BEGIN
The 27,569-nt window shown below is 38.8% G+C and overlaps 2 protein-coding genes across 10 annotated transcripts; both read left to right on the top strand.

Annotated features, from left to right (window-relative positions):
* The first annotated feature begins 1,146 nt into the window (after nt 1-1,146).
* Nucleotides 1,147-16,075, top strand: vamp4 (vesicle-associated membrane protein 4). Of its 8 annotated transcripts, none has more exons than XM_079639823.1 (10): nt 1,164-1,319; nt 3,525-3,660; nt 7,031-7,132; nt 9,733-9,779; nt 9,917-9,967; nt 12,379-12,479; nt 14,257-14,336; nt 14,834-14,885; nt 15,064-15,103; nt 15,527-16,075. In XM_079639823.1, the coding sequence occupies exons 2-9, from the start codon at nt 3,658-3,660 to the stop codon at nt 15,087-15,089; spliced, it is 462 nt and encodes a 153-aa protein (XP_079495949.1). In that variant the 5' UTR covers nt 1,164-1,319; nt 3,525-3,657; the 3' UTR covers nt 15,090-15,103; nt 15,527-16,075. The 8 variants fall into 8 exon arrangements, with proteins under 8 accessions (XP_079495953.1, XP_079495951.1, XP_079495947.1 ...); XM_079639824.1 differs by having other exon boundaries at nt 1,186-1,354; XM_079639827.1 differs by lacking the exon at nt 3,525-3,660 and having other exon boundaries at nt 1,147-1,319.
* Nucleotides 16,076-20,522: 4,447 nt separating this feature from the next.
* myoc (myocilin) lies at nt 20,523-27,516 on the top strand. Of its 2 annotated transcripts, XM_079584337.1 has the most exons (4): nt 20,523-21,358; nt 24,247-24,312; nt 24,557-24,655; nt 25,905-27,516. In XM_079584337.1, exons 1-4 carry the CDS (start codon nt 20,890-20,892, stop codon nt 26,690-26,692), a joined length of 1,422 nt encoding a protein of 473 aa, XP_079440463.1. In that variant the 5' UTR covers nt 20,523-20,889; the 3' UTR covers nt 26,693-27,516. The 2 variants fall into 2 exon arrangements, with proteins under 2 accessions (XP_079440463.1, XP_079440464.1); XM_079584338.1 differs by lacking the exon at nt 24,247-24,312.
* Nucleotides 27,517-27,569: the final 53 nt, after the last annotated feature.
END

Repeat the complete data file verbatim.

The 27,569-nt window shown below is 38.8% G+C and overlaps 2 protein-coding genes across 10 annotated transcripts; both read left to right on the top strand.

Annotated features, from left to right (window-relative positions):
* The first annotated feature begins 1,146 nt into the window (after nt 1-1,146).
* Nucleotides 1,147-16,075, top strand: vamp4 (vesicle-associated membrane protein 4). Of its 8 annotated transcripts, none has more exons than XM_079639823.1 (10): nt 1,164-1,319; nt 3,525-3,660; nt 7,031-7,132; nt 9,733-9,779; nt 9,917-9,967; nt 12,379-12,479; nt 14,257-14,336; nt 14,834-14,885; nt 15,064-15,103; nt 15,527-16,075. In XM_079639823.1, the coding sequence occupies exons 2-9, from the start codon at nt 3,658-3,660 to the stop codon at nt 15,087-15,089; spliced, it is 462 nt and encodes a 153-aa protein (XP_079495949.1). In that variant the 5' UTR covers nt 1,164-1,319; nt 3,525-3,657; the 3' UTR covers nt 15,090-15,103; nt 15,527-16,075. The 8 variants fall into 8 exon arrangements, with proteins under 8 accessions (XP_079495953.1, XP_079495951.1, XP_079495947.1 ...); XM_079639824.1 differs by having other exon boundaries at nt 1,186-1,354; XM_079639827.1 differs by lacking the exon at nt 3,525-3,660 and having other exon boundaries at nt 1,147-1,319.
* Nucleotides 16,076-20,522: 4,447 nt separating this feature from the next.
* myoc (myocilin) lies at nt 20,523-27,516 on the top strand. Of its 2 annotated transcripts, XM_079584337.1 has the most exons (4): nt 20,523-21,358; nt 24,247-24,312; nt 24,557-24,655; nt 25,905-27,516. In XM_079584337.1, exons 1-4 carry the CDS (start codon nt 20,890-20,892, stop codon nt 26,690-26,692), a joined length of 1,422 nt encoding a protein of 473 aa, XP_079440463.1. In that variant the 5' UTR covers nt 20,523-20,889; the 3' UTR covers nt 26,693-27,516. The 2 variants fall into 2 exon arrangements, with proteins under 2 accessions (XP_079440463.1, XP_079440464.1); XM_079584338.1 differs by lacking the exon at nt 24,247-24,312.
* Nucleotides 27,517-27,569: the final 53 nt, after the last annotated feature.